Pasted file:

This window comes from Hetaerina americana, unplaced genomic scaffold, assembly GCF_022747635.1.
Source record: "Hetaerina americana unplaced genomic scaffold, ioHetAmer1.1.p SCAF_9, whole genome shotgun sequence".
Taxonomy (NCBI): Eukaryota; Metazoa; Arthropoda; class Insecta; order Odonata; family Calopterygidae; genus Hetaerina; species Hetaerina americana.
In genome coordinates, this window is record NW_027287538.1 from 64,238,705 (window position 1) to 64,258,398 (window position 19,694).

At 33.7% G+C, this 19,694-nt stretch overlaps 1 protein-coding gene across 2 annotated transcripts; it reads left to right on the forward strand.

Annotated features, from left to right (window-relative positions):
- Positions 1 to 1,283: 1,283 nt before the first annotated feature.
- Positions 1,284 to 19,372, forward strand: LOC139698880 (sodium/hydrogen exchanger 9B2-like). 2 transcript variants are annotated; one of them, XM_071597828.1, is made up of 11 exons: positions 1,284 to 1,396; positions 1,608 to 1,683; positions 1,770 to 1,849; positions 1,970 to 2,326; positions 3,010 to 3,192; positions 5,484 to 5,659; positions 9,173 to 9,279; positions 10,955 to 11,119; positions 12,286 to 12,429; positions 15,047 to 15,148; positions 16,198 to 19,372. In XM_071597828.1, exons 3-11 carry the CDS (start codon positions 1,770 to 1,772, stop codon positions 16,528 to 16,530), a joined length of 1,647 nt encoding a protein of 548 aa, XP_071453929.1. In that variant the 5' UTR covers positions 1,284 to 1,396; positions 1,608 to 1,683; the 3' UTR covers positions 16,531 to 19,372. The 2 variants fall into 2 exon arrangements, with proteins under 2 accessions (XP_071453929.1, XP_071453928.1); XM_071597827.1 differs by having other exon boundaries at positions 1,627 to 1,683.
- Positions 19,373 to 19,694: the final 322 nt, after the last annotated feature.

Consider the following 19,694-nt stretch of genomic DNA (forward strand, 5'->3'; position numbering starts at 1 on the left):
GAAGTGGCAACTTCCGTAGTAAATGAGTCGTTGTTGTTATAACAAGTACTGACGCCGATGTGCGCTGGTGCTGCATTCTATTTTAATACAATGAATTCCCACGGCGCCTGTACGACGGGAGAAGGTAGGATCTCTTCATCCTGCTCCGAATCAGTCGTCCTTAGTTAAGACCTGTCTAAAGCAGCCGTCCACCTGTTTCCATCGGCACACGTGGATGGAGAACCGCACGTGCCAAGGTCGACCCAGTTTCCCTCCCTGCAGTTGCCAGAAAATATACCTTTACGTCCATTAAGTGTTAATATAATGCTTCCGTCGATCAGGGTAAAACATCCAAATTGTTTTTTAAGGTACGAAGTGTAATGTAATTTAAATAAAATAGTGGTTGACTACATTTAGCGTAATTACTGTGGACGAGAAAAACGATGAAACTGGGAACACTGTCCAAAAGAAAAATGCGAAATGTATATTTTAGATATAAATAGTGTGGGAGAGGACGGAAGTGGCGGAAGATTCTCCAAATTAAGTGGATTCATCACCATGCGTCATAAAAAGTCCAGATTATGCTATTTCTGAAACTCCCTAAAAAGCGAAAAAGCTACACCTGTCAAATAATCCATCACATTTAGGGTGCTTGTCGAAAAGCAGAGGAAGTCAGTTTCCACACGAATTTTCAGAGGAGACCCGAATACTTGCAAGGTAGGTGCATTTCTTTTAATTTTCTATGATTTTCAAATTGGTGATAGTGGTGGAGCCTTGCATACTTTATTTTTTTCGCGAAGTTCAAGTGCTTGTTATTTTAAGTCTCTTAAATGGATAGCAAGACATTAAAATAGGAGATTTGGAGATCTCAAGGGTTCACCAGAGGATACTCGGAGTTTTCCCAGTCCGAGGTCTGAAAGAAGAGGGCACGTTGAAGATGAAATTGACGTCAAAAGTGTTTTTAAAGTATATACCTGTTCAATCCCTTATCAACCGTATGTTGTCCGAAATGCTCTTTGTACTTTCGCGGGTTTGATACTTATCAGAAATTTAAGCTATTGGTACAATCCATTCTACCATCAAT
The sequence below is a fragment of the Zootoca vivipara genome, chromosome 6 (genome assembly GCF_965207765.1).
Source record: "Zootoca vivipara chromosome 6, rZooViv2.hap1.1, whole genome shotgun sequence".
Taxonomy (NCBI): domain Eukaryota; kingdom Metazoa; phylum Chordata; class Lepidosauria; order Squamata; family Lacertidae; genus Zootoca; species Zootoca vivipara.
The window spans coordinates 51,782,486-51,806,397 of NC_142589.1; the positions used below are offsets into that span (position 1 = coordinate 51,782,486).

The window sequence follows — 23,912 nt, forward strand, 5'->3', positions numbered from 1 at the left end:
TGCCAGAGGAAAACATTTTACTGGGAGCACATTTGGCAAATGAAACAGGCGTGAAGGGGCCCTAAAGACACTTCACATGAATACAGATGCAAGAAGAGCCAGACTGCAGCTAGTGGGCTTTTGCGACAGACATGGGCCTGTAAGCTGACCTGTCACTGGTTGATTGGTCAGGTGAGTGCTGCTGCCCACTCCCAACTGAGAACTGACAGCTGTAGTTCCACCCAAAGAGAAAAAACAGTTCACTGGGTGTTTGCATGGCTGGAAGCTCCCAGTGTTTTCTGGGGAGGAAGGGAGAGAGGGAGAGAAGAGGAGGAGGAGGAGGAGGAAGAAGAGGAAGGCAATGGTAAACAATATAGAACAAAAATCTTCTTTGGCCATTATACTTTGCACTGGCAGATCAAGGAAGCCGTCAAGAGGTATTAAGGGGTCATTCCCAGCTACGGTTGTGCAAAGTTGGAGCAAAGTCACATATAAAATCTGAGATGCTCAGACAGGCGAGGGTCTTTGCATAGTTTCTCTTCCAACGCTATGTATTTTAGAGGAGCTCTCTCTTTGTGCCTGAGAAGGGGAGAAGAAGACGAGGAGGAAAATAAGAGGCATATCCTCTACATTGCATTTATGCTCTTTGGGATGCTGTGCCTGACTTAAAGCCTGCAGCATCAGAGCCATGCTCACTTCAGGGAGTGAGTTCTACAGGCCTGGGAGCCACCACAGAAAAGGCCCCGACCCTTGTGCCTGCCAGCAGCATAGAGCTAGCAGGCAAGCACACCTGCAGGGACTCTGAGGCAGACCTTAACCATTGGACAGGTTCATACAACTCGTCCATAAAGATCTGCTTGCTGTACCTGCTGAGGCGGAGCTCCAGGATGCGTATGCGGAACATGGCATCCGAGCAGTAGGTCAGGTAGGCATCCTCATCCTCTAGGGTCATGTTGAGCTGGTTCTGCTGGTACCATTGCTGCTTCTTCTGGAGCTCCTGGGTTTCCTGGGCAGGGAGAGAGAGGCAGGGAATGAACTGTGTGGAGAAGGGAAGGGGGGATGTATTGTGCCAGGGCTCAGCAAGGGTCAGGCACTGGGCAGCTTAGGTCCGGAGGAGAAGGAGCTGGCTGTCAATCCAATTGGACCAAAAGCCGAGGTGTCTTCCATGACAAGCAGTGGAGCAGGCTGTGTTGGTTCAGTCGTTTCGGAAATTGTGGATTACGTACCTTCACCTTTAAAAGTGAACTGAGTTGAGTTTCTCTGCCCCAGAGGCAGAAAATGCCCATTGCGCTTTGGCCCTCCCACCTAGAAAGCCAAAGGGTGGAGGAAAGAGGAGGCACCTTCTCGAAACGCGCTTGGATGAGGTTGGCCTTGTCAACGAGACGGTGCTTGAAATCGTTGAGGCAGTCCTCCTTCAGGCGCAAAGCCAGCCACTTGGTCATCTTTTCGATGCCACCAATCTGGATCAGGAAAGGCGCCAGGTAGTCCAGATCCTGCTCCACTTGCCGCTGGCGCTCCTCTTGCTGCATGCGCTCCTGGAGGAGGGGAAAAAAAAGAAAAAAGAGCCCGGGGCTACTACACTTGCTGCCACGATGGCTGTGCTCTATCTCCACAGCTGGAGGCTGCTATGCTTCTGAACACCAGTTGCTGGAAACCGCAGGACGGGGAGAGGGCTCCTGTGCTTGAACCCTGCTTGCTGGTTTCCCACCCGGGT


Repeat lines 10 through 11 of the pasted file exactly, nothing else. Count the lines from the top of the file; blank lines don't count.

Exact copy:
Consider the following 19,694-nt stretch of genomic DNA (forward strand, 5'->3'; position numbering starts at 1 on the left):
GAAGTGGCAACTTCCGTAGTAAATGAGTCGTTGTTGTTATAACAAGTACTGACGCCGATGTGCGCTGGTGCTGCATTCTATTTTAATACAATGAATTCCCACGGCGCCTGTACGACGGGAGAAGGTAGGATCTCTTCATCCTGCTCCGAATCAGTCGTCCTTAGTTAAGACCTGTCTAAAGCAGCCGTCCACCTGTTTCCATCGGCACACGTGGATGGAGAACCGCACGTGCCAAGGTCGACCCAGTTTCCCTCCCTGCAGTTGCCAGAAAATATACCTTTACGTCCATTAAGTGTTAATATAATGCTTCCGTCGATCAGGGTAAAACATCCAAATTGTTTTTTAAGGTACGAAGTGTAATGTAATTTAAATAAAATAGTGGTTGACTACATTTAGCGTAATTACTGTGGACGAGAAAAACGATGAAACTGGGAACACTGTCCAAAAGAAAAATGCGAAATGTATATTTTAGATATAAATAGTGTGGGAGAGGACGGAAGTGGCGGAAGATTCTCCAAATTAAGTGGATTCATCACCATGCGTCATAAAAAGTCCAGATTATGCTATTTCTGAAACTCCCTAAAAAGCGAAAAAGCTACACCTGTCAAATAATCCATCACATTTAGGGTGCTTGTCGAAAAGCAGAGGAAGTCAGTTTCCACACGAATTTTCAGAGGAGACCCGAATACTTGCAAGGTAGGTGCATTTCTTTTAATTTTCTATGATTTTCAAATTGGTGATAGTGGTGGAGCCTTGCATACTTTATTTTTTTCGCGAAGTTCAAGTGCTTGTTATTTTAAGTCTCTTAAATGGATAGCAAGACATTAAAATAGGAGATTTGGAGATCTCAAGGGTTCACCAGAGGATACTCGGAGTTTTCCCAGTCCGAGGTCTGAAAGAAGAGGGCACGTTGAAGATGAAATTGACGTCAAAAGTGTTTTTAAAGTATATACCTGTTCAATCCCTTATCAACCGTATGTTGTCCGAAATGCTCTTTGTACTTTCGCGGGTTTGATACTTATCAGAAATTTAAGCTATTGGTACAATCCATTCTACCATCAAT